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Expert reports - what’s expected!

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There can be a degree of uncertainty when it comes to writing and formatting an expert report. Companies will often ask questions such as:

  • What is expected from the expert report?
  • Is there a minimum qualification/requirement for acting as a quality, clinical and non-clinical expert?
  • Are there any special or additional requirements concerning the expert’s educational background, training and occupational experience?

There are no binding guidelines as to who an expert should be and what level of qualification an expert should have attained.  However, amongst other things, experts are expected to make detailed observations on documents, confirm declarations of compliance, able to compare data sets and address critical points related to the medicinal product.

Expert reports are mandatory for all Type II variation submissions (but not for minor variations).  Depending on the proposed change, it may require a quality, clinical or non-clinical expert report, along with information about the expert (see section 1.4 on that page).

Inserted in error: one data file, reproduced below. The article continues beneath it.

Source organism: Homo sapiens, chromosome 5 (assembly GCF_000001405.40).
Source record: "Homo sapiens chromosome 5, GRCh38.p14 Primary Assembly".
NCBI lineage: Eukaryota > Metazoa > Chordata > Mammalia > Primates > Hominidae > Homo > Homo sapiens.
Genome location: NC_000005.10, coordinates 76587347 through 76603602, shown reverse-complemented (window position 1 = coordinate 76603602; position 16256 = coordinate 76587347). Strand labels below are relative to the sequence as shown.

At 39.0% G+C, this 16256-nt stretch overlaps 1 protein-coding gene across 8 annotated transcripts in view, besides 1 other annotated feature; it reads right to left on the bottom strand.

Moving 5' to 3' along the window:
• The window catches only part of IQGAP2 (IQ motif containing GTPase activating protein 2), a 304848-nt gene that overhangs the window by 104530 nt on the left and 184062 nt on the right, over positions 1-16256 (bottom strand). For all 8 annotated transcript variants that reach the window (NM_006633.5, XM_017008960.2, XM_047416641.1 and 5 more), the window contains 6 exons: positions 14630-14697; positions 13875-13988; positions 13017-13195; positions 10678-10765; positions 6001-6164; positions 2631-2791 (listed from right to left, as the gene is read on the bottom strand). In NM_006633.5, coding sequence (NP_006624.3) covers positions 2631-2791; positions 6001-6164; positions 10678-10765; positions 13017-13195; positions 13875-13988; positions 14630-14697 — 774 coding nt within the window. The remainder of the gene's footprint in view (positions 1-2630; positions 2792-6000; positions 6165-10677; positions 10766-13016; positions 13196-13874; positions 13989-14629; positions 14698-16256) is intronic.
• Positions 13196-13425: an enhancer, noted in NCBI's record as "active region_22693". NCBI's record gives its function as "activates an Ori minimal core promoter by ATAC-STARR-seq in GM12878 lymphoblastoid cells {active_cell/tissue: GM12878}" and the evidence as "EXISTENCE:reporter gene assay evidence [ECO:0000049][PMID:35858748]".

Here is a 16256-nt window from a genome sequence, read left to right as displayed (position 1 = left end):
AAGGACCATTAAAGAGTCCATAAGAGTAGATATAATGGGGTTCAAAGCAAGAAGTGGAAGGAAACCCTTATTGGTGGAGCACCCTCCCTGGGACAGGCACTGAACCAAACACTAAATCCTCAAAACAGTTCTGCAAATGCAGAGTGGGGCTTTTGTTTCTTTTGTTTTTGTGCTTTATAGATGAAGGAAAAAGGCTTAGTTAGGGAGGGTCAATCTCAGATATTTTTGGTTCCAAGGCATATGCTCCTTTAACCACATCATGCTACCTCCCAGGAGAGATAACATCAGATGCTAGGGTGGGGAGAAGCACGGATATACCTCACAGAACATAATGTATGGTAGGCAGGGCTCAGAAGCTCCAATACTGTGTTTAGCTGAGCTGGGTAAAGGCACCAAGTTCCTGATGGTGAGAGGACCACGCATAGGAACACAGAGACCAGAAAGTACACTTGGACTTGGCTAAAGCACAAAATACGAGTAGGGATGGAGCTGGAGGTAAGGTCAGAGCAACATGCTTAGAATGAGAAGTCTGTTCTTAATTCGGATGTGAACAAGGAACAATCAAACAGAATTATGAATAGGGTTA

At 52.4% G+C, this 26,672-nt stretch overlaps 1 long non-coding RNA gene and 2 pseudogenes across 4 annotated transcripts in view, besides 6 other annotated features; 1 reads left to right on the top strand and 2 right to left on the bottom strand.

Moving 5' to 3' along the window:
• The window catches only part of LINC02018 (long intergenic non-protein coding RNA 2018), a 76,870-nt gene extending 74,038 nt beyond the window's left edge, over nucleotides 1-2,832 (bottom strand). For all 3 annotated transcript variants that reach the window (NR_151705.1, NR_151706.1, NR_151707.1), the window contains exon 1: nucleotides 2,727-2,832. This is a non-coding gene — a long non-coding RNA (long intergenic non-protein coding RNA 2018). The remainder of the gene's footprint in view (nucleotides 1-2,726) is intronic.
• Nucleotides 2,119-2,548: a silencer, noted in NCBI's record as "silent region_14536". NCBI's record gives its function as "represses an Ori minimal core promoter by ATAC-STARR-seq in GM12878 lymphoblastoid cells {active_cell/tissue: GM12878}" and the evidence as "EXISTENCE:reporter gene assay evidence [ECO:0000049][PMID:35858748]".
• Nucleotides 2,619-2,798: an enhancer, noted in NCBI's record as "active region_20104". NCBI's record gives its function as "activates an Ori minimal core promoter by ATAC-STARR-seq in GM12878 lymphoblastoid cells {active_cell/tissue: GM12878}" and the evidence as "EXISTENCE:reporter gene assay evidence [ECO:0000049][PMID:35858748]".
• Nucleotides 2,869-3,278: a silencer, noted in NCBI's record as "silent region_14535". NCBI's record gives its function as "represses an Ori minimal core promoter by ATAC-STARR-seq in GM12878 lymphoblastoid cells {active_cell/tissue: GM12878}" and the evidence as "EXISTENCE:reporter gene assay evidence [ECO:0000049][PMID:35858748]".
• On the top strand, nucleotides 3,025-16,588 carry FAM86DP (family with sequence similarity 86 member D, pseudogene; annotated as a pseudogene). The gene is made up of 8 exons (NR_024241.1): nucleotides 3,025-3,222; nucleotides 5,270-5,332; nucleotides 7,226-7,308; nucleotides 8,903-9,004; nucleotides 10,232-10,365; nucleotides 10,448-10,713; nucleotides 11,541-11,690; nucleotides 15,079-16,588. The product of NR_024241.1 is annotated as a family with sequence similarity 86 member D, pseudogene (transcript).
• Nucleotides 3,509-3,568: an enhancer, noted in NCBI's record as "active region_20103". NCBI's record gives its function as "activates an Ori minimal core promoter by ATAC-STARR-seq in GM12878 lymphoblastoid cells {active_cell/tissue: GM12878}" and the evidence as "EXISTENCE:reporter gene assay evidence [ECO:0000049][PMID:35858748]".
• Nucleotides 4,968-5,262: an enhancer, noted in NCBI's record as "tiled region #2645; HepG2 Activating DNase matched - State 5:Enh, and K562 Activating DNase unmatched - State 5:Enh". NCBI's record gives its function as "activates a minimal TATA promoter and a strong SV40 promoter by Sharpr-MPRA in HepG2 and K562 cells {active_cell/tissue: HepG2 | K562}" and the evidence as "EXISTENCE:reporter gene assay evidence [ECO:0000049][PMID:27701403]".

The clinical/medical expert should be a suitably qualified medical practitioner, registered with the national registration body in the UK or equivalent in the EU.

The quality expert should at least be graduated to degree level in an appropriate science subject who has experience in research, formulation or product development/manufacture, analytical analysis, quality control or pharmaceutical/scientific regulatory affairs.  These kinds of experience would be considered suitable to write an accompanying ‘Quality Overall Summary’.

The expert statement should be signed and must be accompanied by the expert’s CV.  If the CV is not included with the expert report, the submission may be invalidated.

If you have any questions,  please contact the Regulatory Information Service (RIS) at to discuss before you submit.

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